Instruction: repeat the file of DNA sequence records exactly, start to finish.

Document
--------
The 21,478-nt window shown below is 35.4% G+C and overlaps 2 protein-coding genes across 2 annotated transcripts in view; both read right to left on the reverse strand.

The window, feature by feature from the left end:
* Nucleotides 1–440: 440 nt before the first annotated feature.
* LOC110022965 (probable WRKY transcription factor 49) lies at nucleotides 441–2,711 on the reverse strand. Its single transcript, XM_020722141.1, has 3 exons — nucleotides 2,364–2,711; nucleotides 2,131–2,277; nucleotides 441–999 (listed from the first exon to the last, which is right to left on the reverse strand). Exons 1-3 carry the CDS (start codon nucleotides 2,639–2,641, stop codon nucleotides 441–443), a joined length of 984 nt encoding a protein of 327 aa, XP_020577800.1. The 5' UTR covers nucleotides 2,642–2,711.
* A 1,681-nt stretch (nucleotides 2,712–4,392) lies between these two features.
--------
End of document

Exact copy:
The 21,478-nt window shown below is 35.4% G+C and overlaps 2 protein-coding genes across 2 annotated transcripts in view; both read right to left on the reverse strand.

The window, feature by feature from the left end:
* Nucleotides 1–440: 440 nt before the first annotated feature.
* LOC110022965 (probable WRKY transcription factor 49) lies at nucleotides 441–2,711 on the reverse strand. Its single transcript, XM_020722141.1, has 3 exons — nucleotides 2,364–2,711; nucleotides 2,131–2,277; nucleotides 441–999 (listed from the first exon to the last, which is right to left on the reverse strand). Exons 1-3 carry the CDS (start codon nucleotides 2,639–2,641, stop codon nucleotides 441–443), a joined length of 984 nt encoding a protein of 327 aa, XP_020577800.1. The 5' UTR covers nucleotides 2,642–2,711.
* A 1,681-nt stretch (nucleotides 2,712–4,392) lies between these two features.